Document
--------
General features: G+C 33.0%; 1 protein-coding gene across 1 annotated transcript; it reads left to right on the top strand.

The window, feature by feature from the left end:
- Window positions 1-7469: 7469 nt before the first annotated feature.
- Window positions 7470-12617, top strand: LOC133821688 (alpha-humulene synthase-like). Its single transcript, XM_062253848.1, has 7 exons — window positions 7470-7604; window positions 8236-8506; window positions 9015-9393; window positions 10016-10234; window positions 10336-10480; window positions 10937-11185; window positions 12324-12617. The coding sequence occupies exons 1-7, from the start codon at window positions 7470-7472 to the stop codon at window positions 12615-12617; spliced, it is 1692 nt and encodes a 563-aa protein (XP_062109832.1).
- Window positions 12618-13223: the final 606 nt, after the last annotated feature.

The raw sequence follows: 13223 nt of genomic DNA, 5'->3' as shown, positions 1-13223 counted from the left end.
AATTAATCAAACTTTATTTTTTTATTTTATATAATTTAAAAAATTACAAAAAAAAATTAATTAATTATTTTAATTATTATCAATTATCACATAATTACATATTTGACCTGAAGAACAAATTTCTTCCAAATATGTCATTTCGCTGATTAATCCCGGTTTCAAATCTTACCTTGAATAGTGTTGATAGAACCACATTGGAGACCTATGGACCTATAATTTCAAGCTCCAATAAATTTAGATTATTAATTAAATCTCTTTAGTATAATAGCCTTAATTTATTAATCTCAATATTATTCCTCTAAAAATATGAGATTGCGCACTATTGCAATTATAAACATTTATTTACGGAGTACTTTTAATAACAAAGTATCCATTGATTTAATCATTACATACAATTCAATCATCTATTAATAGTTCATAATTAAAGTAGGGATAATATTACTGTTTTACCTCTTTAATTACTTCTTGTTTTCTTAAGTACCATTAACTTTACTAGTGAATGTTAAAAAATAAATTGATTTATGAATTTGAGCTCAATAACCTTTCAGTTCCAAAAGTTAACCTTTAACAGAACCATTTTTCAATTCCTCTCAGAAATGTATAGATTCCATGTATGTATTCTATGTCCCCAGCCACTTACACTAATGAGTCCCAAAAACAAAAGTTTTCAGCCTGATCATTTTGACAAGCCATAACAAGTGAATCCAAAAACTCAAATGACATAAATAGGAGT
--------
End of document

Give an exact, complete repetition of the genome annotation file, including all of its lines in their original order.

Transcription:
General features: G+C 33.0%; 1 protein-coding gene across 1 annotated transcript; it reads left to right on the top strand.

The window, feature by feature from the left end:
- Window positions 1-7469: 7469 nt before the first annotated feature.
- Window positions 7470-12617, top strand: LOC133821688 (alpha-humulene synthase-like). Its single transcript, XM_062253848.1, has 7 exons — window positions 7470-7604; window positions 8236-8506; window positions 9015-9393; window positions 10016-10234; window positions 10336-10480; window positions 10937-11185; window positions 12324-12617. The coding sequence occupies exons 1-7, from the start codon at window positions 7470-7472 to the stop codon at window positions 12615-12617; spliced, it is 1692 nt and encodes a 563-aa protein (XP_062109832.1).
- Window positions 12618-13223: the final 606 nt, after the last annotated feature.

The raw sequence follows: 13223 nt of genomic DNA, 5'->3' as shown, positions 1-13223 counted from the left end.
AATTAATCAAACTTTATTTTTTTATTTTATATAATTTAAAAAATTACAAAAAAAAATTAATTAATTATTTTAATTATTATCAATTATCACATAATTACATATTTGACCTGAAGAACAAATTTCTTCCAAATATGTCATTTCGCTGATTAATCCCGGTTTCAAATCTTACCTTGAATAGTGTTGATAGAACCACATTGGAGACCTATGGACCTATAATTTCAAGCTCCAATAAATTTAGATTATTAATTAAATCTCTTTAGTATAATAGCCTTAATTTATTAATCTCAATATTATTCCTCTAAAAATATGAGATTGCGCACTATTGCAATTATAAACATTTATTTACGGAGTACTTTTAATAACAAAGTATCCATTGATTTAATCATTACATACAATTCAATCATCTATTAATAGTTCATAATTAAAGTAGGGATAATATTACTGTTTTACCTCTTTAATTACTTCTTGTTTTCTTAAGTACCATTAACTTTACTAGTGAATGTTAAAAAATAAATTGATTTATGAATTTGAGCTCAATAACCTTTCAGTTCCAAAAGTTAACCTTTAACAGAACCATTTTTCAATTCCTCTCAGAAATGTATAGATTCCATGTATGTATTCTATGTCCCCAGCCACTTACACTAATGAGTCCCAAAAACAAAAGTTTTCAGCCTGATCATTTTGACAAGCCATAACAAGTGAATCCAAAAACTCAAATGACATAAATAGGAGT